Vacations are for a shared experience. They’re for creating memories, sharing adventures, and deepening bonds with family or friends. We devote energy to fantastic photos for posting on social media. We see new places, learn new things, have great stories to tell. Retreats* are for YOU. The Walking in Wisdom retreat gave me the space (literal and figurative) to remember and reclaim, reconnect and reenergize the Self I so often neglect in the face of attending to my children, my family, and the outer world. It was exactly what I needed to come back inside myself. That reconnection has strengthened my dearest relationships. An experience intended for me had a noticeable reward for my family. And I don’t have one picture because I was living the moments instead of recording them.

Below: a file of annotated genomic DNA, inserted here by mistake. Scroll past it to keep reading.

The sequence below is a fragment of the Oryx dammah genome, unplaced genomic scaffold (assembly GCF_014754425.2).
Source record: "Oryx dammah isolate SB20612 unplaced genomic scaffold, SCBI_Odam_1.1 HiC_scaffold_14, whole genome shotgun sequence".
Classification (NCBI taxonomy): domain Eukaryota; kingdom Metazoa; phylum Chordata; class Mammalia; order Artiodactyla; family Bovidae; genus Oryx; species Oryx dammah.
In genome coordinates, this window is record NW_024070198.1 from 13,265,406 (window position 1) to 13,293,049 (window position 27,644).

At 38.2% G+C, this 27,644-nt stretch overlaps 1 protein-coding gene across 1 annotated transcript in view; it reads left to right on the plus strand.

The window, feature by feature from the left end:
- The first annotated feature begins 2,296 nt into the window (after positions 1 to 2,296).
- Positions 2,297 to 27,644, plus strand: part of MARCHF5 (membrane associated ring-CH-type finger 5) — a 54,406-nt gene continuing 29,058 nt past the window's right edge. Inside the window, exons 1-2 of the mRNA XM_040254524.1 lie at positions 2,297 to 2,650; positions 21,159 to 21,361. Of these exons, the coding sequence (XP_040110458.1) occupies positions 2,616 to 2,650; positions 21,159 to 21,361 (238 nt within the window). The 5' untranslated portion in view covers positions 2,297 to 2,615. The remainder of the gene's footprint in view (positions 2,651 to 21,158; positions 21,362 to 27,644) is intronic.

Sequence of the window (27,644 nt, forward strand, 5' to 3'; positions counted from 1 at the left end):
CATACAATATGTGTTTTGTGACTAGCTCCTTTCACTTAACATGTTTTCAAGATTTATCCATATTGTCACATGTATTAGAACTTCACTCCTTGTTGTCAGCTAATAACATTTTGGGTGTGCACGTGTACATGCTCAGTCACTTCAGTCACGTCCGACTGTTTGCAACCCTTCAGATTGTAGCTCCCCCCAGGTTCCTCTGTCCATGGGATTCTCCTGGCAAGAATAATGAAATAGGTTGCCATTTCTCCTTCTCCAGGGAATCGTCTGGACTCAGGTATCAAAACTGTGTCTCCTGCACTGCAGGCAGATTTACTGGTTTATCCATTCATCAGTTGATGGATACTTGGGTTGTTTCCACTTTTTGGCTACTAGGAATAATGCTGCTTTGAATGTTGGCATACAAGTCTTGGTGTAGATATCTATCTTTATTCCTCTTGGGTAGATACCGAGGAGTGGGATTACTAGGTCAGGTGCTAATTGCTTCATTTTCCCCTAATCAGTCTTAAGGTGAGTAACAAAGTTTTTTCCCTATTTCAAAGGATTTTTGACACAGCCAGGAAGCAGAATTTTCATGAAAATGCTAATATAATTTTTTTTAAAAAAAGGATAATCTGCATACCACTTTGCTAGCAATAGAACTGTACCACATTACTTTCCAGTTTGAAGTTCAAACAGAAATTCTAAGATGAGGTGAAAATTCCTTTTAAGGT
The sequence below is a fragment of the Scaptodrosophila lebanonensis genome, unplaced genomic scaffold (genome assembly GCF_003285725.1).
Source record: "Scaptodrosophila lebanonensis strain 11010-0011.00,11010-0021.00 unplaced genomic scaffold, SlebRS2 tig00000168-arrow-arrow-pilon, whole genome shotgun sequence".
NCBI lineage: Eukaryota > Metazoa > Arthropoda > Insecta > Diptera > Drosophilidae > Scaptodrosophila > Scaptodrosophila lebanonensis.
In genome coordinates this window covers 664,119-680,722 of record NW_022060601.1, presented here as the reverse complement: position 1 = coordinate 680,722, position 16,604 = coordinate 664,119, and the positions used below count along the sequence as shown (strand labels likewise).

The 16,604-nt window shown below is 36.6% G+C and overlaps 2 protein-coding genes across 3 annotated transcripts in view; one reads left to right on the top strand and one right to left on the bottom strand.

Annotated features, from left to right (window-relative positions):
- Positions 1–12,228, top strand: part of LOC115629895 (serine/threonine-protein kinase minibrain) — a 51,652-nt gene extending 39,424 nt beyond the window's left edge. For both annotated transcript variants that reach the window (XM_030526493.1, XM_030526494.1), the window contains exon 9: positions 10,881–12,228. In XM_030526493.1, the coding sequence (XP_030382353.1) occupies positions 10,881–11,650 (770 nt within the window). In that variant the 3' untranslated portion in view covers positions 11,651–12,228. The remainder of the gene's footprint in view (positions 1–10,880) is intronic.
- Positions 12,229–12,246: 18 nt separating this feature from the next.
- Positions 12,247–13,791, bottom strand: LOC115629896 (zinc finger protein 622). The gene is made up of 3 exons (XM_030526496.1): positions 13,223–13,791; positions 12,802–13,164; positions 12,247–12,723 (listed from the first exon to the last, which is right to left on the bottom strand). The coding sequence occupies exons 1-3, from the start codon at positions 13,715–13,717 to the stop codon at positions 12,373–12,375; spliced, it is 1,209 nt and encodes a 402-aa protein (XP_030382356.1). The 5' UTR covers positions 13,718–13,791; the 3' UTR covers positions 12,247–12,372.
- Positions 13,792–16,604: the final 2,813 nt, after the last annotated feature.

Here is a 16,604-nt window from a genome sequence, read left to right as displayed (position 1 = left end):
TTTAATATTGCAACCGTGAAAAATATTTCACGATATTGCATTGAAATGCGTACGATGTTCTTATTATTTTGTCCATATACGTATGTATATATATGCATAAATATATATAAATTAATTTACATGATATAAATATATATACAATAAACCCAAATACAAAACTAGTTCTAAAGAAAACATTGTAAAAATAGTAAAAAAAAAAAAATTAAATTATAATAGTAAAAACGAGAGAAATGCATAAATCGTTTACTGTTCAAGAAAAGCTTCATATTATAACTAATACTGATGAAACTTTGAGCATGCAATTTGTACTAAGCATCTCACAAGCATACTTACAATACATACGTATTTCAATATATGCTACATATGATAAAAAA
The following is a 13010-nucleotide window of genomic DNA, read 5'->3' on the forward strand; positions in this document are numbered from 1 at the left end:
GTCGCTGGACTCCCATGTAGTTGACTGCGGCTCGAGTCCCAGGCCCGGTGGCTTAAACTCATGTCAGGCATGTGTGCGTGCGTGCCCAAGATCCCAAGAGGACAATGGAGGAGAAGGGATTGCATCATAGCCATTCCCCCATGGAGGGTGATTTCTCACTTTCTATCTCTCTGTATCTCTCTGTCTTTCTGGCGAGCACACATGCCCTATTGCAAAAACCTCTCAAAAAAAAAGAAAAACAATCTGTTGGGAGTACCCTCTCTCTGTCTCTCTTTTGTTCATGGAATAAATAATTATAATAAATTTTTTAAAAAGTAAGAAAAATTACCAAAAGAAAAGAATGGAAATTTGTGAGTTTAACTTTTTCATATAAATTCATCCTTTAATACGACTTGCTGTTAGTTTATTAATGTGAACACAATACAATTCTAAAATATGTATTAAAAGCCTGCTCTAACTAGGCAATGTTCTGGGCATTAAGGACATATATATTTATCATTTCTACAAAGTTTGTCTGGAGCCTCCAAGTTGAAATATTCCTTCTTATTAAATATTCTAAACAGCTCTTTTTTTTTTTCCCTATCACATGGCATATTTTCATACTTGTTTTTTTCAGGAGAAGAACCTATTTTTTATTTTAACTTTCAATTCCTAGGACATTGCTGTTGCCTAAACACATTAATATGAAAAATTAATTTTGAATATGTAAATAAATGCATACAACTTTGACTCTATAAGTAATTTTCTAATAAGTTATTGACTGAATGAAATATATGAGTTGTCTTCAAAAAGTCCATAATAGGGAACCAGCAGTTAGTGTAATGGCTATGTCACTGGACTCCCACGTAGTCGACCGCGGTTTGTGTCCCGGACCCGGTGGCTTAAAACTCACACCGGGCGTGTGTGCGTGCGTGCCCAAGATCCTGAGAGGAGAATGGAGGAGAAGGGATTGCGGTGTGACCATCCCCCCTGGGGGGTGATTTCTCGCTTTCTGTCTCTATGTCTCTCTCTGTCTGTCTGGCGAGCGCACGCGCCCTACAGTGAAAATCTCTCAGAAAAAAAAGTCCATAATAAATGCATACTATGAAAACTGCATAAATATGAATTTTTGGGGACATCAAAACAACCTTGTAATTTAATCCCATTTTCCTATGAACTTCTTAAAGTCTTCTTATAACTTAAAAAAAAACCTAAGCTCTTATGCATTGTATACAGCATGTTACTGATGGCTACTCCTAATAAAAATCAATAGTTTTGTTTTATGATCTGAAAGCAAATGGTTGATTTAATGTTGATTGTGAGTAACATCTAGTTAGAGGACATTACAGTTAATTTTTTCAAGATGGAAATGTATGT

I’m not the boss of you. I can’t tell you what to do. But, I’m a retreat believer. If you’re a mom, a woman—heck, if you’re a human functioning in the modern world, I know what you need. YOU MUST RETREAT. Moms have an intense urgency. Moms need retreats bad. The weight of fatigue, expectations, guilt, fogginess, overwhelmed-ness, not-enough-ness and all the other ‘nesses can begin to bog down our souls. Without noticing, our joy, compassion, self-acceptance, and faithful embrace of life can become dull and disconnected. It feels more like surviving than thriving. How do we bring the joy back? How do we step back into ourselves? How do we feel less alone?  How do we thrive once again?

The prescription is retreat. The pill is You.